St Helen’s ArchivePreserving the past for the future



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Rights Holder



David Dow




Photographs B&W, set of two taken at St Helen's ground. Swansea v New Zealand 1924. Dimensions: w4 1/4" x h2 3" (w10.7cm x h8cm).


These two photographs were taken by a spectator from the grandstand at St Helen's, probably with one of the popular amateur Box Brownie cameras. They capture the scene at St Helen's on 27th September 1924, when Swansea RFC played the second touring 'All Blacks'. The images are of particular interest for a number of reasons. Firstly, they show St Helen's ground during an early 'tour' match and the vast crowd, from an unusual angle, that of the supporter in the grandstand. Also, the pre-match ceremony of the 'Haka' is seen, as are the professional photographers on the ground, capturing the moment for posterity. ‘All Blacks’ full-back George Nepia was the shining star of the tourists and can just be made out leading the ‘Haka’. The referee, W J Llewellyn of Bridgend, is bottom left of the 'Haka' image. The second image, taken during the match and obviously from the same position, shows the east or 'Town side' of the ground highlighting just how large the crowd was on the day. Reports on the size of the attendance vary between 40,000 and 45,000, which is easily believable from these two images. The viewer will note on the far right, behind the crowd that beyond the dead ball line which is already crowded, there are many more supporters still entering the ground and trying to find a vantage point in a terrace already full of spectators. Spectators also line the wall along Gorse Lane and the wall that separates the ground from the back gardens of Bryn Road. In the 'Haka' image, just to the left of the pavilion, a lamp post is seen with three spectators clinging to it for a better view. They have even made their way onto the roof of the pavilion! The 'action' image shows New Zealand scrum-half Bill Dalley breaking away from the back of the scrum with the ball. Dalley was the great-uncle of 'All Blacks' legend Dan Carter.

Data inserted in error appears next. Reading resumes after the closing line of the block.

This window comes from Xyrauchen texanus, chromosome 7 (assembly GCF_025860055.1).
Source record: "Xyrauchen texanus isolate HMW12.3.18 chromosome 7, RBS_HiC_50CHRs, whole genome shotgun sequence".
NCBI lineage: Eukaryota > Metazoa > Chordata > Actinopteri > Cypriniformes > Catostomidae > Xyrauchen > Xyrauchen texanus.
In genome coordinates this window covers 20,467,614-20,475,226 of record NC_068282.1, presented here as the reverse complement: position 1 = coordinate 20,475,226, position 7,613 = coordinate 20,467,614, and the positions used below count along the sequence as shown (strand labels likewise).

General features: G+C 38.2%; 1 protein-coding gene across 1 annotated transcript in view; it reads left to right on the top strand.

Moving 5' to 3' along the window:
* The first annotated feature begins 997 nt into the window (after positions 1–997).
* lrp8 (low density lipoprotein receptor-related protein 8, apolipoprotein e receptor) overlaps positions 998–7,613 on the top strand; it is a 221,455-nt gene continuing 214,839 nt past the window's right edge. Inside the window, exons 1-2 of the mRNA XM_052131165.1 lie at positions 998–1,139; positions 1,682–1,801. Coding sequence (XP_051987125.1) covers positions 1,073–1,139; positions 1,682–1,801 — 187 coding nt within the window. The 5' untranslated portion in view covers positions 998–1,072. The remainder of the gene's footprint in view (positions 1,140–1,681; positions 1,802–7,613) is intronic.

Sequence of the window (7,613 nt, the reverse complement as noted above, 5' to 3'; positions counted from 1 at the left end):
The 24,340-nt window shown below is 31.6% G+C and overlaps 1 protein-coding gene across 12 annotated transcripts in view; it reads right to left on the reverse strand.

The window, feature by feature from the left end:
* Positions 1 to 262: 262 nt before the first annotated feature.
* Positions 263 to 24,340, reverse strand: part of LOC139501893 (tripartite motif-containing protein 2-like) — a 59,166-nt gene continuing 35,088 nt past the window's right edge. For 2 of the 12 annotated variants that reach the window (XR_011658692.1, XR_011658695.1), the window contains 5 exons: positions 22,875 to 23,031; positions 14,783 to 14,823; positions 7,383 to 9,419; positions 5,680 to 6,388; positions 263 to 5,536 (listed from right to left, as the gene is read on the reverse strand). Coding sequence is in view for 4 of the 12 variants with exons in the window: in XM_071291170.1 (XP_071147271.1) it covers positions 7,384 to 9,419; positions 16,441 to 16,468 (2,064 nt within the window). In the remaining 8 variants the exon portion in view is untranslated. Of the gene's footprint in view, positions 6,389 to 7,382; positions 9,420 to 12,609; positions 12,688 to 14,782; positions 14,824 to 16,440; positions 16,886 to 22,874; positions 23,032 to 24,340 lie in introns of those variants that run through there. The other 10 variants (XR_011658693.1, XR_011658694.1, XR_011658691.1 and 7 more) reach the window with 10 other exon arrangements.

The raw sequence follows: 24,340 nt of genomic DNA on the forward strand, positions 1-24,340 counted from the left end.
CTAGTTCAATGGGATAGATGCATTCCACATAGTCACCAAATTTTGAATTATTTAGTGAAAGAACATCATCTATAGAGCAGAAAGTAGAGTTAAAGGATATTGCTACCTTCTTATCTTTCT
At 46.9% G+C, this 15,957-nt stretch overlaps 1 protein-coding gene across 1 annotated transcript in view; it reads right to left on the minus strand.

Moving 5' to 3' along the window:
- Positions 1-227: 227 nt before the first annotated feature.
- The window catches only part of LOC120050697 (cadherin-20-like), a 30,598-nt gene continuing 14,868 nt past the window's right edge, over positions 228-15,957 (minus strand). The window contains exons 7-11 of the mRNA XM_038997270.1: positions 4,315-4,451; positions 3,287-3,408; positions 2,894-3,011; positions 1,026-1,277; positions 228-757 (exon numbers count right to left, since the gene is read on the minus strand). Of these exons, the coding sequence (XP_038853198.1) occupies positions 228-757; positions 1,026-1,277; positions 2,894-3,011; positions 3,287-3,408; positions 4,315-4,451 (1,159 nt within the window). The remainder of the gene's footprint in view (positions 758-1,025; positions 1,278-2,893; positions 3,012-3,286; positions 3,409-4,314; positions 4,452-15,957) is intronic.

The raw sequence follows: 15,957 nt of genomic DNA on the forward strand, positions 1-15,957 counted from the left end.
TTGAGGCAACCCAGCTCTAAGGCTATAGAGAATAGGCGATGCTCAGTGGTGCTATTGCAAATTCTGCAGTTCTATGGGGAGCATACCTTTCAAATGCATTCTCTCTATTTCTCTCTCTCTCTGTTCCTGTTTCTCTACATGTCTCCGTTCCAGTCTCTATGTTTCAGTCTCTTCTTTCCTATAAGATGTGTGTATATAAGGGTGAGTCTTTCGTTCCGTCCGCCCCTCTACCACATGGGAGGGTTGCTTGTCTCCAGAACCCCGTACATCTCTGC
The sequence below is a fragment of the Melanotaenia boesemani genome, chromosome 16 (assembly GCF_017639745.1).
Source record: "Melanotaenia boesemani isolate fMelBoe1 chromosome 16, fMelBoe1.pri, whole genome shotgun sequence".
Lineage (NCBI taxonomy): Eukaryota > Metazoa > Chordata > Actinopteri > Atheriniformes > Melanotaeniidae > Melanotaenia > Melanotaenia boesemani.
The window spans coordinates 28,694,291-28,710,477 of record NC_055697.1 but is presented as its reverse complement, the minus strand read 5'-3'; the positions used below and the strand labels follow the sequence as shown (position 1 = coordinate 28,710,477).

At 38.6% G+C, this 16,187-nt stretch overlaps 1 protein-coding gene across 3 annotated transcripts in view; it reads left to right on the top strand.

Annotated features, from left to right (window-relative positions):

The match aroused such great interest in Swansea due to the closeness of the encounter between the two sides in 1905, where Swansea were beaten by a drop goal to a try (3-4). But the 1924 tourists were a superbly balanced side and whereas the 1905 ‘Originals’ lost just a single match – to Wales, Cliff Porter’s 1924 ‘All Blacks’ ended their tour as ‘Invincibles’. Swansea in 1924 did not have the famous names of 1905 in their midst like Billy Trew, Fred Scrine, Dicky Owen or Will Joseph and other legends of their first ‘golden era’ and they were beaten this day by a convincing score of 3-39. A total of nine tries were scored by the 'All Blacks', four of them converted and a drop goal (4 points) for good measure. Swansea’s sole points were a penalty kicked by Dai Parker from near half-way, which bounced off the crossbar and fell over to record the first points to be scored against the dominant tourists, who went on to beat Wales at St Helen’s (0-19) on 29th November. Swansea's heavy loss was a warning to the Welsh selectors, but Cliff Porter's side drew sweet revenge for their 1905 defeat and the fast running pitch at St Helen's on 27th September - the first dry pitch they had played on during the tour - set them up for a record of played 32, won 32 matches. These two photographs capture the excitement of an enormous crowd who came to watch the New Zealand 'Invincibles' on a historic tour.


1924-1925, St Helen's Ground, All Blacks


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